1995 Directed by John Fortenberry. Starring Pauly Shore, Tia Carrere, Stanley Tucci, Brian-Doyle Murray, Abe Vigoda, Charles Napier, Shelley Winters.
REVIEWED By Marc Savlov, Fri., April 14, 1995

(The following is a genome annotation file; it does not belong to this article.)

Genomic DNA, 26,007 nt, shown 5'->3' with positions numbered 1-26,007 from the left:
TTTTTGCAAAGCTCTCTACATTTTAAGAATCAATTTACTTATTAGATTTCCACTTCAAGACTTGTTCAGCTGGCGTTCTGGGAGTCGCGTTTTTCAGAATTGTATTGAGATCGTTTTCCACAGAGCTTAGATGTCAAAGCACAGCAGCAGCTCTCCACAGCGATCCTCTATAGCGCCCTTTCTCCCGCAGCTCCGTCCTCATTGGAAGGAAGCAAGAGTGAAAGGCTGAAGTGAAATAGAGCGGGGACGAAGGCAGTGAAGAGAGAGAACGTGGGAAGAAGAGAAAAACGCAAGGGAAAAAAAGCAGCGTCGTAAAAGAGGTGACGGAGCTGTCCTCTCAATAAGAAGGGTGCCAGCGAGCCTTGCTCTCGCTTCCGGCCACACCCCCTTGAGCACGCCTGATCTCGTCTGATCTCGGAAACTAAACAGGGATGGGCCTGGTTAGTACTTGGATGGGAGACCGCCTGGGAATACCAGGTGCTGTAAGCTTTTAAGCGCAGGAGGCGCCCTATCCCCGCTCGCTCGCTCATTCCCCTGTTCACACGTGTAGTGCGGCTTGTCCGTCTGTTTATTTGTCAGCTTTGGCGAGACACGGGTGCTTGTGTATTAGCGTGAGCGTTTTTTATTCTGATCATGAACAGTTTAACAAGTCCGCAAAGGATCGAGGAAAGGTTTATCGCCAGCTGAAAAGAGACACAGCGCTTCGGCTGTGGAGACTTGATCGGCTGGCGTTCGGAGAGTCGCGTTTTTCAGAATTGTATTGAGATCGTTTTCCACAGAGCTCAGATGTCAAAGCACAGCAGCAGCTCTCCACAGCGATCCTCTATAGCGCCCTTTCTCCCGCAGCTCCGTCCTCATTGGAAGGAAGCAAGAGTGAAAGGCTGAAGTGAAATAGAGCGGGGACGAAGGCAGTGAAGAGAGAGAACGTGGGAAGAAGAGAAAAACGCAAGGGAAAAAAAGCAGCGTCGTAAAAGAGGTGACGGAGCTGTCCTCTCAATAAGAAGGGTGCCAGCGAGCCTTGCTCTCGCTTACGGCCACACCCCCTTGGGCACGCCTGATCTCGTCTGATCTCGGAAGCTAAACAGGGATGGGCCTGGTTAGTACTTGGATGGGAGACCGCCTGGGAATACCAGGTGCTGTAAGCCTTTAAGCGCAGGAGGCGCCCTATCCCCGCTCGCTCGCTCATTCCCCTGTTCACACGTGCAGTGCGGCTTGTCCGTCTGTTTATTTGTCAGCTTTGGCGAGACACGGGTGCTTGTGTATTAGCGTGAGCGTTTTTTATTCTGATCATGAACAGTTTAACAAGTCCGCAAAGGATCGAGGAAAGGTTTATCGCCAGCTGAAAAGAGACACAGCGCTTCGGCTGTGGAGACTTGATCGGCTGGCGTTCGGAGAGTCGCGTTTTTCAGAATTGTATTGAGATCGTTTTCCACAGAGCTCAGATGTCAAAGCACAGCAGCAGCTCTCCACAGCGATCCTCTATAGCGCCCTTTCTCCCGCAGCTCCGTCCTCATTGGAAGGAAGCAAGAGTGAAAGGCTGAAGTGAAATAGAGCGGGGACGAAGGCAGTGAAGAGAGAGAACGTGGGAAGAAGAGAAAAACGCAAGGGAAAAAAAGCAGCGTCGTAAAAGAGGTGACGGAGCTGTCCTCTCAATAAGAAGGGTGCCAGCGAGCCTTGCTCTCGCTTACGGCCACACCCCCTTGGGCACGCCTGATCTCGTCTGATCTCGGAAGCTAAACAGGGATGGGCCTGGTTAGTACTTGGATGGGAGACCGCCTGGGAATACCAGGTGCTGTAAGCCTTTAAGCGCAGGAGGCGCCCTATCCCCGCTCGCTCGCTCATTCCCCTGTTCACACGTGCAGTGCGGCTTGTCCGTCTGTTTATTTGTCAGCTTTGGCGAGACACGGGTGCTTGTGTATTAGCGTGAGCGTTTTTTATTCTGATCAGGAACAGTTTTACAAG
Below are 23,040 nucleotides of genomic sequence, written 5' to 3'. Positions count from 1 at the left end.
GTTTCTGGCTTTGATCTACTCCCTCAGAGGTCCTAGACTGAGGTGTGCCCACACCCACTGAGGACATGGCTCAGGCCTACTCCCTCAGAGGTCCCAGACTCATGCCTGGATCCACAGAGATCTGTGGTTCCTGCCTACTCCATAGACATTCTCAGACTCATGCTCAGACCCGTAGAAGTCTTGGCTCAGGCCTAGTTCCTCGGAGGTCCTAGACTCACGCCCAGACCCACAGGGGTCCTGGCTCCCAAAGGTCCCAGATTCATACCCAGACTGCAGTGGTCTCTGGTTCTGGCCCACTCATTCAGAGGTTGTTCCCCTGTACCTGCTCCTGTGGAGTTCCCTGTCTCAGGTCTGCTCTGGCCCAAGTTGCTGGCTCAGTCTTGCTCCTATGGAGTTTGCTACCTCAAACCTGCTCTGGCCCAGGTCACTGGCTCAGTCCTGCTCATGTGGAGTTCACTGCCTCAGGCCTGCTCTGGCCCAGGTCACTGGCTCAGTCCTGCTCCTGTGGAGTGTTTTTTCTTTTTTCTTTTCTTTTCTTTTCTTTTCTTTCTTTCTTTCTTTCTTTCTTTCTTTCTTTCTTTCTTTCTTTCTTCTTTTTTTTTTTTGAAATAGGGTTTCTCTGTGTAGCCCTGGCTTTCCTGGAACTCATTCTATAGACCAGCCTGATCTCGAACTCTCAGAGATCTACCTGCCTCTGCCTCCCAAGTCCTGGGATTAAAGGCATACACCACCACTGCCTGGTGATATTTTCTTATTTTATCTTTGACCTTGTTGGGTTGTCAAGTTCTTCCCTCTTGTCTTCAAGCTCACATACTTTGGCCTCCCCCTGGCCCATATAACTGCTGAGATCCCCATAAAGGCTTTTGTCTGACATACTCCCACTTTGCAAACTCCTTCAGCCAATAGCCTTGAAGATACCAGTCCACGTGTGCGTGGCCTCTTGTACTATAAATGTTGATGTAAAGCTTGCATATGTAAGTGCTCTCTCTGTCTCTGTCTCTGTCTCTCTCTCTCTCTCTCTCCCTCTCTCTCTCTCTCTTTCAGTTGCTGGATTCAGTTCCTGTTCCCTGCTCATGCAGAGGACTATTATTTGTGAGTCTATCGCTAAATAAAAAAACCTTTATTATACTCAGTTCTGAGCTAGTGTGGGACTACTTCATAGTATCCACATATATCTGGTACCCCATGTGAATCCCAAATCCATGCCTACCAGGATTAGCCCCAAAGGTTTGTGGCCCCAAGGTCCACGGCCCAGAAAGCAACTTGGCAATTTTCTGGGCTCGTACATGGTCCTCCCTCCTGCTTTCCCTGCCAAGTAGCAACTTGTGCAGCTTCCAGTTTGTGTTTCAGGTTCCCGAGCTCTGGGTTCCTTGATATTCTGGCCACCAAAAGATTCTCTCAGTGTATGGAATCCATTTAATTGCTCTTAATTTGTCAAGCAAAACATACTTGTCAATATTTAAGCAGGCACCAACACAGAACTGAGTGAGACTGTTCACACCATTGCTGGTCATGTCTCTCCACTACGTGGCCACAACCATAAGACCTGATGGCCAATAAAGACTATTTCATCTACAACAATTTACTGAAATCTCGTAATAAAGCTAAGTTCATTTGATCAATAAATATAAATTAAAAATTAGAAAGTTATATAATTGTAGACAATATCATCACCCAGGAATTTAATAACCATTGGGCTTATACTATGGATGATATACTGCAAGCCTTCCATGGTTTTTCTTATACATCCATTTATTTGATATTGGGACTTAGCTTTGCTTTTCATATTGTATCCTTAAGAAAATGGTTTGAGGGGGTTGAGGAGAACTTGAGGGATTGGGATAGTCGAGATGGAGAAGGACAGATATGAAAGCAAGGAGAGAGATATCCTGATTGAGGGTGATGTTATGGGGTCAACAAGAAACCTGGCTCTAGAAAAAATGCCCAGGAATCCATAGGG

The less said about this, the better. The bane of high-brow comedians everywhere stars in yet another tired, unfunny, sophomoric vehicle playing basically the same character he's been playing since Encino Man (and, perhaps, before… sometimes it's hard to tell where the character begins and Shore leaves off). Here, Shore is Tommy Collins, an umemployed, socially stunted misfit who ends up serving jury duty during the trial of accused psychopath Carl Bishop (Sean Whalen). While Tommy tries to prolong the court case and jury deliberations (the longer the trial, the longer he can stay sequestered in a ritzy hotel courtesy of the State of California), fellow jurors, including quasi-love interest and budding legal-eagle Monica (Carerre), want him (predictably, it seems) dead. I should have been tipped off when I noticed that Jury Duty's script was penned by Neil Tolkin, whose previous credits include the Corey Haim nightmare License to Drive and the more recent, only-slightly-less-alarming Richie Rich. Shore's comedic abilities haven't changed much in the years since his big-screen debut; he's still playing down to his audience while at the same time keeping them convinced he's laughing with them, not at them. He is, in fact, doing exactly the opposite, which makes my eyes water at the best of times, and occasionally gets me thinking about just how much cultural damage MTV may really be responsible for. (Shore, of course, got his big break on the network years ago.) As for Jury Duty, it's a tired rehashing of bad court jokes that also manages -- in an extremely repellent manner -- to cash in on the notoriety of the already over-hyped Simpson case. Cheers to Pauly Shore, though, for proving beyond a shadow of a doubt that mankind did indeed evolve from single-celled, amorphous lumps of unfunny goo.